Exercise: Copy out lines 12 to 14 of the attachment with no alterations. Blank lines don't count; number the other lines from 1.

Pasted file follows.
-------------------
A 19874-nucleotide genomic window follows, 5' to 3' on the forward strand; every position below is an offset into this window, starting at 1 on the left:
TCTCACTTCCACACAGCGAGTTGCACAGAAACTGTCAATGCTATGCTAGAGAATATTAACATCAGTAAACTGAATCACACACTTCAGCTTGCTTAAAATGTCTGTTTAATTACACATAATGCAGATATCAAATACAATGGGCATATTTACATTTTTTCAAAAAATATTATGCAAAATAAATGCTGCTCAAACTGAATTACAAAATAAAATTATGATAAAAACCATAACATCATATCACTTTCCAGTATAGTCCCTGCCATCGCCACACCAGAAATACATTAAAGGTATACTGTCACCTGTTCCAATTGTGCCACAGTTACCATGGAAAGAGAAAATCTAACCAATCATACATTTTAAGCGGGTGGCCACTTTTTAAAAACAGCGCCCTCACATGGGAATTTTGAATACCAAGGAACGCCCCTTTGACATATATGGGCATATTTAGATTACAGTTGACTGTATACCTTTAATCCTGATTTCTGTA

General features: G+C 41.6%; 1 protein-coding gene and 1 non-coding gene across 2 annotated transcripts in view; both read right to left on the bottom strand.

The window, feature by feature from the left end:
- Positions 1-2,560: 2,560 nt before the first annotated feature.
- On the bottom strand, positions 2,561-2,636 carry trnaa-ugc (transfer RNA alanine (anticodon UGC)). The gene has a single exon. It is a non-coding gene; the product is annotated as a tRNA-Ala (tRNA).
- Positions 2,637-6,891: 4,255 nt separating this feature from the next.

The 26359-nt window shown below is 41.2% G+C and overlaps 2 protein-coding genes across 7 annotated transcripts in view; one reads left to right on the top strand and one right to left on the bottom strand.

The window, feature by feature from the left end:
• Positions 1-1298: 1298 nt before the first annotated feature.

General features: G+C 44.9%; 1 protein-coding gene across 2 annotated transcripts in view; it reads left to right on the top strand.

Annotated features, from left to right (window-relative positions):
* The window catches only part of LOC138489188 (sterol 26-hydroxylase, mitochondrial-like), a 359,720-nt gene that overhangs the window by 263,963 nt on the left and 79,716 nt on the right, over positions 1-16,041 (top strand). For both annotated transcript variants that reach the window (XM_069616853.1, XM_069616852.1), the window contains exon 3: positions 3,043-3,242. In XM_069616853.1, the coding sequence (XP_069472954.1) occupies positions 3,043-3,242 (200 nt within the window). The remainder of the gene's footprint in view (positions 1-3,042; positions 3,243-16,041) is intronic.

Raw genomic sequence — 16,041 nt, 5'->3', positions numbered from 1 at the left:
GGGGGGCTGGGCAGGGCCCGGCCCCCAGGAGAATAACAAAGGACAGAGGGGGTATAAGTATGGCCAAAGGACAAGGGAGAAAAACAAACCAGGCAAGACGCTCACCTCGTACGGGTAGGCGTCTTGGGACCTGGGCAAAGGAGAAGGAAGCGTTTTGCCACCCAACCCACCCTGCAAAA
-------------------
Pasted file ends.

Annotated features, from left to right (window-relative positions):
* The window catches only part of LOC138489188 (sterol 26-hydroxylase, mitochondrial-like), a 359,720-nt gene that overhangs the window by 263,963 nt on the left and 79,716 nt on the right, over positions 1-16,041 (top strand). For both annotated transcript variants that reach the window (XM_069616853.1, XM_069616852.1), the window contains exon 3: positions 3,043-3,242. In XM_069616853.1, the coding sequence (XP_069472954.1) occupies positions 3,043-3,242 (200 nt within the window). The remainder of the gene's footprint in view (positions 1-3,042; positions 3,243-16,041) is intronic.

Raw genomic sequence — 16,041 nt, 5'->3', positions numbered from 1 at the left: